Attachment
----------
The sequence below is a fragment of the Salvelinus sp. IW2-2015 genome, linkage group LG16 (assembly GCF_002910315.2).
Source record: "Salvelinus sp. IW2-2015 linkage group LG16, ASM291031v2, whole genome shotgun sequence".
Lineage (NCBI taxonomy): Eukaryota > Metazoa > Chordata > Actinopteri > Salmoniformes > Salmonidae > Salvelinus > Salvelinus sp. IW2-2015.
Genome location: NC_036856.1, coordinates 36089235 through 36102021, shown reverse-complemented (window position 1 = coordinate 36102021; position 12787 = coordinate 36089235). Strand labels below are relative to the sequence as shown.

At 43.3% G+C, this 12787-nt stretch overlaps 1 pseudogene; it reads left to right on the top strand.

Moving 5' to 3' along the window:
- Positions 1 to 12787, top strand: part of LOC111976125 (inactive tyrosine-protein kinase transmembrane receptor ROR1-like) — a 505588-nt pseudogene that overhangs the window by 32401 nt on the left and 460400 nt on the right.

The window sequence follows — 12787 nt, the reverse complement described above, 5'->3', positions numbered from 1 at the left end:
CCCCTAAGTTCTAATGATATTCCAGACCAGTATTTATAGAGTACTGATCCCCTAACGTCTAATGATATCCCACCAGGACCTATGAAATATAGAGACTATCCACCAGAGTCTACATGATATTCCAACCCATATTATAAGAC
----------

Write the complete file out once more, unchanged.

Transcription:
The sequence below is a fragment of the Salvelinus sp. IW2-2015 genome, linkage group LG16 (assembly GCF_002910315.2).
Source record: "Salvelinus sp. IW2-2015 linkage group LG16, ASM291031v2, whole genome shotgun sequence".
Lineage (NCBI taxonomy): Eukaryota > Metazoa > Chordata > Actinopteri > Salmoniformes > Salmonidae > Salvelinus > Salvelinus sp. IW2-2015.
Genome location: NC_036856.1, coordinates 36089235 through 36102021, shown reverse-complemented (window position 1 = coordinate 36102021; position 12787 = coordinate 36089235). Strand labels below are relative to the sequence as shown.

At 43.3% G+C, this 12787-nt stretch overlaps 1 pseudogene; it reads left to right on the top strand.

Moving 5' to 3' along the window:
- Positions 1 to 12787, top strand: part of LOC111976125 (inactive tyrosine-protein kinase transmembrane receptor ROR1-like) — a 505588-nt pseudogene that overhangs the window by 32401 nt on the left and 460400 nt on the right.

The window sequence follows — 12787 nt, the reverse complement described above, 5'->3', positions numbered from 1 at the left end:
CCCCTAAGTTCTAATGATATTCCAGACCAGTATTTATAGAGTACTGATCCCCTAACGTCTAATGATATCCCACCAGGACCTATGAAATATAGAGACTATCCACCAGAGTCTACATGATATTCCAACCCATATTATAAGAC